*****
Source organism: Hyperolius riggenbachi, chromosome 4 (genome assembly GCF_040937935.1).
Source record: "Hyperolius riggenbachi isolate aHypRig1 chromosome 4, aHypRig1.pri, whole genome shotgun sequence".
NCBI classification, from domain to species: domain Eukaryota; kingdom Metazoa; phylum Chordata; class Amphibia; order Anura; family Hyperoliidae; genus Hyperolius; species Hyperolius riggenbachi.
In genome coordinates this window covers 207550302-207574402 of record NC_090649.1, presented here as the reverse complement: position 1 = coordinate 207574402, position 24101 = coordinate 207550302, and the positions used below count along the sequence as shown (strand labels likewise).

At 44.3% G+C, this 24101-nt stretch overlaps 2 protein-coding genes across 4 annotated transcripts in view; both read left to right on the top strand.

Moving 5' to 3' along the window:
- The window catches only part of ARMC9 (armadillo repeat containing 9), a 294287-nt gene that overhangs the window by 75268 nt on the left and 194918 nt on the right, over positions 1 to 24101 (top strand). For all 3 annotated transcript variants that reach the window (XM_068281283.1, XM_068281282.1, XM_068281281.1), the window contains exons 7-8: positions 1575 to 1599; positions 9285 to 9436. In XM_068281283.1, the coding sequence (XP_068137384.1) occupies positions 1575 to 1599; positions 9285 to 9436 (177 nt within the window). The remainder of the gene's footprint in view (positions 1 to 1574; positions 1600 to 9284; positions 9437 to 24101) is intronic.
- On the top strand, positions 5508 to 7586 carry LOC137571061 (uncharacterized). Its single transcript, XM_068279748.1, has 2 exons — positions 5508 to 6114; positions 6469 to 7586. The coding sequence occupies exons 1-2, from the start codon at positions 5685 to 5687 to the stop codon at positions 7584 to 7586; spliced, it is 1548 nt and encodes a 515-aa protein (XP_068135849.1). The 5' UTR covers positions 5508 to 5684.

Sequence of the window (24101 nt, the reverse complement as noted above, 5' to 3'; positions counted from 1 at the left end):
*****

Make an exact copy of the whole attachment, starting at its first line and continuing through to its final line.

Source organism: Hyperolius riggenbachi, chromosome 4 (genome assembly GCF_040937935.1).
Source record: "Hyperolius riggenbachi isolate aHypRig1 chromosome 4, aHypRig1.pri, whole genome shotgun sequence".
NCBI classification, from domain to species: domain Eukaryota; kingdom Metazoa; phylum Chordata; class Amphibia; order Anura; family Hyperoliidae; genus Hyperolius; species Hyperolius riggenbachi.
In genome coordinates this window covers 207550302-207574402 of record NC_090649.1, presented here as the reverse complement: position 1 = coordinate 207574402, position 24101 = coordinate 207550302, and the positions used below count along the sequence as shown (strand labels likewise).

At 44.3% G+C, this 24101-nt stretch overlaps 2 protein-coding genes across 4 annotated transcripts in view; both read left to right on the top strand.

Moving 5' to 3' along the window:
- The window catches only part of ARMC9 (armadillo repeat containing 9), a 294287-nt gene that overhangs the window by 75268 nt on the left and 194918 nt on the right, over positions 1 to 24101 (top strand). For all 3 annotated transcript variants that reach the window (XM_068281283.1, XM_068281282.1, XM_068281281.1), the window contains exons 7-8: positions 1575 to 1599; positions 9285 to 9436. In XM_068281283.1, the coding sequence (XP_068137384.1) occupies positions 1575 to 1599; positions 9285 to 9436 (177 nt within the window). The remainder of the gene's footprint in view (positions 1 to 1574; positions 1600 to 9284; positions 9437 to 24101) is intronic.
- On the top strand, positions 5508 to 7586 carry LOC137571061 (uncharacterized). Its single transcript, XM_068279748.1, has 2 exons — positions 5508 to 6114; positions 6469 to 7586. The coding sequence occupies exons 1-2, from the start codon at positions 5685 to 5687 to the stop codon at positions 7584 to 7586; spliced, it is 1548 nt and encodes a 515-aa protein (XP_068135849.1). The 5' UTR covers positions 5508 to 5684.

Sequence of the window (24101 nt, the reverse complement as noted above, 5' to 3'; positions counted from 1 at the left end):